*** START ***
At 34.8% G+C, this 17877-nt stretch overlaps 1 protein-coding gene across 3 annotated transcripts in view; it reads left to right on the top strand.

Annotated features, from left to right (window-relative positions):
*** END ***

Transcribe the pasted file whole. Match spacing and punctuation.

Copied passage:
At 34.8% G+C, this 17877-nt stretch overlaps 1 protein-coding gene across 3 annotated transcripts in view; it reads left to right on the top strand.

Annotated features, from left to right (window-relative positions):